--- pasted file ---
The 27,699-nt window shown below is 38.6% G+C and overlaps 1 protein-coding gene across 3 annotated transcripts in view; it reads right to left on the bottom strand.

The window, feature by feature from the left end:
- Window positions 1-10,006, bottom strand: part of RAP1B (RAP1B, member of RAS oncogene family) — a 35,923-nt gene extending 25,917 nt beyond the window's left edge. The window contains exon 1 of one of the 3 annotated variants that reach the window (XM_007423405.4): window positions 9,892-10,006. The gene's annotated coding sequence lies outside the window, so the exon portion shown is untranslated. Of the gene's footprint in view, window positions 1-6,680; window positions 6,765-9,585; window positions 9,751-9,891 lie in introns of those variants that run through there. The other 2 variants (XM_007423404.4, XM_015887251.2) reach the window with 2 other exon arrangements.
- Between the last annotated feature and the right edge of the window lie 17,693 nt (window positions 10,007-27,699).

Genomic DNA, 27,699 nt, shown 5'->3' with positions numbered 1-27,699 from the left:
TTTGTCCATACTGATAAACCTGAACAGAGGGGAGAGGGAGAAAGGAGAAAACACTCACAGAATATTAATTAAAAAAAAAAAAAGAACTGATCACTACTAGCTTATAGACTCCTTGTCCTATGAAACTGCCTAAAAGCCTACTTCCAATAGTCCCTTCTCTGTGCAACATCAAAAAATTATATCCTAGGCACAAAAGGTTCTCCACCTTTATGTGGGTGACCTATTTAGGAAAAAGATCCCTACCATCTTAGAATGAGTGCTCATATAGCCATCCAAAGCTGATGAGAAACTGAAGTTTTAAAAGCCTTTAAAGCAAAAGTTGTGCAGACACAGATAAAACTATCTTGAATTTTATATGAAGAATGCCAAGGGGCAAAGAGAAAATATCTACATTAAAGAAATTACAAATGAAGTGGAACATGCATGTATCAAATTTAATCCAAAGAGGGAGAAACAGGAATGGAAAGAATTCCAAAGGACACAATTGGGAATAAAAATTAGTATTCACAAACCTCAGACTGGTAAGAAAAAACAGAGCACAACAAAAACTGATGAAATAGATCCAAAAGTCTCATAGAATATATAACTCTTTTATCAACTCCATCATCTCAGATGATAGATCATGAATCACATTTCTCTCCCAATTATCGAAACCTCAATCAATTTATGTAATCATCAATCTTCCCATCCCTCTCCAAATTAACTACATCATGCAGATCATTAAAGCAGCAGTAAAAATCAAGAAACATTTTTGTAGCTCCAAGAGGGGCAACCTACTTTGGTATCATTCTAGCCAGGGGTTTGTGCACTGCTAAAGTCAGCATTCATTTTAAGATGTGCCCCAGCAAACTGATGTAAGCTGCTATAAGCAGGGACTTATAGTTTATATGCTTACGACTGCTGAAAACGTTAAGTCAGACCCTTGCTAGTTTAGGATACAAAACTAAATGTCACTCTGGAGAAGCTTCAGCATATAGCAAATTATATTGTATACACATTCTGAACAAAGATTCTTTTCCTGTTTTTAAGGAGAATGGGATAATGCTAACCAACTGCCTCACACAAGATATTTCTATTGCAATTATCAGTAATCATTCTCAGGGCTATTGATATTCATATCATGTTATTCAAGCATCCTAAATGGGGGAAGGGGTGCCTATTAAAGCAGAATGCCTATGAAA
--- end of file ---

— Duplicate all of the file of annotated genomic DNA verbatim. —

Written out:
The 27,699-nt window shown below is 38.6% G+C and overlaps 1 protein-coding gene across 3 annotated transcripts in view; it reads right to left on the bottom strand.

The window, feature by feature from the left end:
- Window positions 1-10,006, bottom strand: part of RAP1B (RAP1B, member of RAS oncogene family) — a 35,923-nt gene extending 25,917 nt beyond the window's left edge. The window contains exon 1 of one of the 3 annotated variants that reach the window (XM_007423405.4): window positions 9,892-10,006. The gene's annotated coding sequence lies outside the window, so the exon portion shown is untranslated. Of the gene's footprint in view, window positions 1-6,680; window positions 6,765-9,585; window positions 9,751-9,891 lie in introns of those variants that run through there. The other 2 variants (XM_007423404.4, XM_015887251.2) reach the window with 2 other exon arrangements.
- Between the last annotated feature and the right edge of the window lie 17,693 nt (window positions 10,007-27,699).

Genomic DNA, 27,699 nt, shown 5'->3' with positions numbered 1-27,699 from the left:
TTTGTCCATACTGATAAACCTGAACAGAGGGGAGAGGGAGAAAGGAGAAAACACTCACAGAATATTAATTAAAAAAAAAAAAAGAACTGATCACTACTAGCTTATAGACTCCTTGTCCTATGAAACTGCCTAAAAGCCTACTTCCAATAGTCCCTTCTCTGTGCAACATCAAAAAATTATATCCTAGGCACAAAAGGTTCTCCACCTTTATGTGGGTGACCTATTTAGGAAAAAGATCCCTACCATCTTAGAATGAGTGCTCATATAGCCATCCAAAGCTGATGAGAAACTGAAGTTTTAAAAGCCTTTAAAGCAAAAGTTGTGCAGACACAGATAAAACTATCTTGAATTTTATATGAAGAATGCCAAGGGGCAAAGAGAAAATATCTACATTAAAGAAATTACAAATGAAGTGGAACATGCATGTATCAAATTTAATCCAAAGAGGGAGAAACAGGAATGGAAAGAATTCCAAAGGACACAATTGGGAATAAAAATTAGTATTCACAAACCTCAGACTGGTAAGAAAAAACAGAGCACAACAAAAACTGATGAAATAGATCCAAAAGTCTCATAGAATATATAACTCTTTTATCAACTCCATCATCTCAGATGATAGATCATGAATCACATTTCTCTCCCAATTATCGAAACCTCAATCAATTTATGTAATCATCAATCTTCCCATCCCTCTCCAAATTAACTACATCATGCAGATCATTAAAGCAGCAGTAAAAATCAAGAAACATTTTTGTAGCTCCAAGAGGGGCAACCTACTTTGGTATCATTCTAGCCAGGGGTTTGTGCACTGCTAAAGTCAGCATTCATTTTAAGATGTGCCCCAGCAAACTGATGTAAGCTGCTATAAGCAGGGACTTATAGTTTATATGCTTACGACTGCTGAAAACGTTAAGTCAGACCCTTGCTAGTTTAGGATACAAAACTAAATGTCACTCTGGAGAAGCTTCAGCATATAGCAAATTATATTGTATACACATTCTGAACAAAGATTCTTTTCCTGTTTTTAAGGAGAATGGGATAATGCTAACCAACTGCCTCACACAAGATATTTCTATTGCAATTATCAGTAATCATTCTCAGGGCTATTGATATTCATATCATGTTATTCAAGCATCCTAAATGGGGGAAGGGGTGCCTATTAAAGCAGAATGCCTATGAAA